15. Comparing Mathematics Interventions: Does Initial Level of Fluency Predict Intervention Effectiveness?

    ERIC Educational Resources Information Center

    Codding, Robin S.; Shiyko, Mariya; Russo, Maria; Birch, Sarah; Fanning, Erica; Jaspen, Deborah

    2007-01-01

    A paucity of research has directly compared empirically supported interventions to examine their effectiveness among students with different mathematics fluency skills. The purpose of this study was to compare the effects of two empirically supported interventions and a control condition on the mathematics fluency of 98 second and third grade…

  16. Measuring Activity Level with Actometers: Reliability, Validity, and Arm Length.

    ERIC Educational Resources Information Center

    Eaton, Warren O.

    1983-01-01

    The gross-motor activity of 27 three- and four- year-olds was assessed through teacher ratings, parent responses to the activity scale of the Colorado Childhood Temperament Inventory, and data from uncalibrated actometers worn by children during free play. Activity scores composited across multiple actometers had high reliability and correlated…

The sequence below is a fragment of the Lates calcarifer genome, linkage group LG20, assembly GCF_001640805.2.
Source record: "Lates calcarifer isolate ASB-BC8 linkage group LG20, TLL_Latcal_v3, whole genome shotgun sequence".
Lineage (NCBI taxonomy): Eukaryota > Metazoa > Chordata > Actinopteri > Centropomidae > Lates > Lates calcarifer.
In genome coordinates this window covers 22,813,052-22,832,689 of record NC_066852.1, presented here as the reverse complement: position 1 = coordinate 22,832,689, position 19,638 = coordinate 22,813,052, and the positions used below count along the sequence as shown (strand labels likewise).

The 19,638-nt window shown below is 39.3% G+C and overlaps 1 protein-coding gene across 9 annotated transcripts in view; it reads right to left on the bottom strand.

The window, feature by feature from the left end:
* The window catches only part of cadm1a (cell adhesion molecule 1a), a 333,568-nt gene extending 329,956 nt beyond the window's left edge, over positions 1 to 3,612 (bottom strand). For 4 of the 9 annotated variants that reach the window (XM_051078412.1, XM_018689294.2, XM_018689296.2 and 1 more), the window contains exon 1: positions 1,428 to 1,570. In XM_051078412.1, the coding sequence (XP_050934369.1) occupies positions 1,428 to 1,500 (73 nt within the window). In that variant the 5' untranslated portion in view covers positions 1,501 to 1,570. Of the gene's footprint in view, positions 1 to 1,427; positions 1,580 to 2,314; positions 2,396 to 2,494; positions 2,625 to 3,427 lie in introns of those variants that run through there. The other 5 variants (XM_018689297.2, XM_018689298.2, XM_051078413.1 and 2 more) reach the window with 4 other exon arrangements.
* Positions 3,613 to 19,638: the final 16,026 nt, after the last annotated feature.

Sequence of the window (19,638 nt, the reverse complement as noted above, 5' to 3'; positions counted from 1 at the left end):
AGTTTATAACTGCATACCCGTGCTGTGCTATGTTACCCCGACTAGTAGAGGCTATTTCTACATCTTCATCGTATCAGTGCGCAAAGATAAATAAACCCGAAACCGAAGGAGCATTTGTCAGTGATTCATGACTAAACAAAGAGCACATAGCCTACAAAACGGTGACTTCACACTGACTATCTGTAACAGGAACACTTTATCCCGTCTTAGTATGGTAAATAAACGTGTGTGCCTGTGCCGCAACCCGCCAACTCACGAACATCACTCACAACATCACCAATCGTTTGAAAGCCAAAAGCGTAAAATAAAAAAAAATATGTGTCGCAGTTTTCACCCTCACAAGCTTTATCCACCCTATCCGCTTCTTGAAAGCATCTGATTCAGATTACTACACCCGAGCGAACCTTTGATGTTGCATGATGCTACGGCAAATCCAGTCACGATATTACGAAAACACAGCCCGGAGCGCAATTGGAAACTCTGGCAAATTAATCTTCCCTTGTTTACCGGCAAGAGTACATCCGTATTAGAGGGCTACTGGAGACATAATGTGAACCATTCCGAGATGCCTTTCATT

17. Participating in Political Activities: Political Systems, Unit Three. Comparing Political Experiences, Experimental Edition.

    ERIC Educational Resources Information Center

    Gillespie, Judith A.; Patrick, John J.

    The third unit to the first-semester course, "Comparing Political Experiences," provides 16 activities to help 12th-grade students acquire in-depth knowledge of various kinds of political activities, such as decision making, leadership, communication, and participation. The activities and readings are divided into six sections which stress the…